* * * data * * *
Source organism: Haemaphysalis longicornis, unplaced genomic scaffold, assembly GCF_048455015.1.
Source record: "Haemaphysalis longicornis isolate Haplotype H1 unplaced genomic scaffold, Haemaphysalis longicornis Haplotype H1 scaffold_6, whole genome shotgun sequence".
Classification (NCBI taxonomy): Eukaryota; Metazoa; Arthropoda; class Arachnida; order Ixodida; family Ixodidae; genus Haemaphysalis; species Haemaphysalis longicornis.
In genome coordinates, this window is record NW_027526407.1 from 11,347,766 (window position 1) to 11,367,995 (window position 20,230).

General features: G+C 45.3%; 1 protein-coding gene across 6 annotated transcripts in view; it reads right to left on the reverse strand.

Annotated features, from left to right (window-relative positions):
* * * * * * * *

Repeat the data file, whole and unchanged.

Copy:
Source organism: Haemaphysalis longicornis, unplaced genomic scaffold, assembly GCF_048455015.1.
Source record: "Haemaphysalis longicornis isolate Haplotype H1 unplaced genomic scaffold, Haemaphysalis longicornis Haplotype H1 scaffold_6, whole genome shotgun sequence".
Classification (NCBI taxonomy): Eukaryota; Metazoa; Arthropoda; class Arachnida; order Ixodida; family Ixodidae; genus Haemaphysalis; species Haemaphysalis longicornis.
In genome coordinates, this window is record NW_027526407.1 from 11,347,766 (window position 1) to 11,367,995 (window position 20,230).

General features: G+C 45.3%; 1 protein-coding gene across 6 annotated transcripts in view; it reads right to left on the reverse strand.

Annotated features, from left to right (window-relative positions):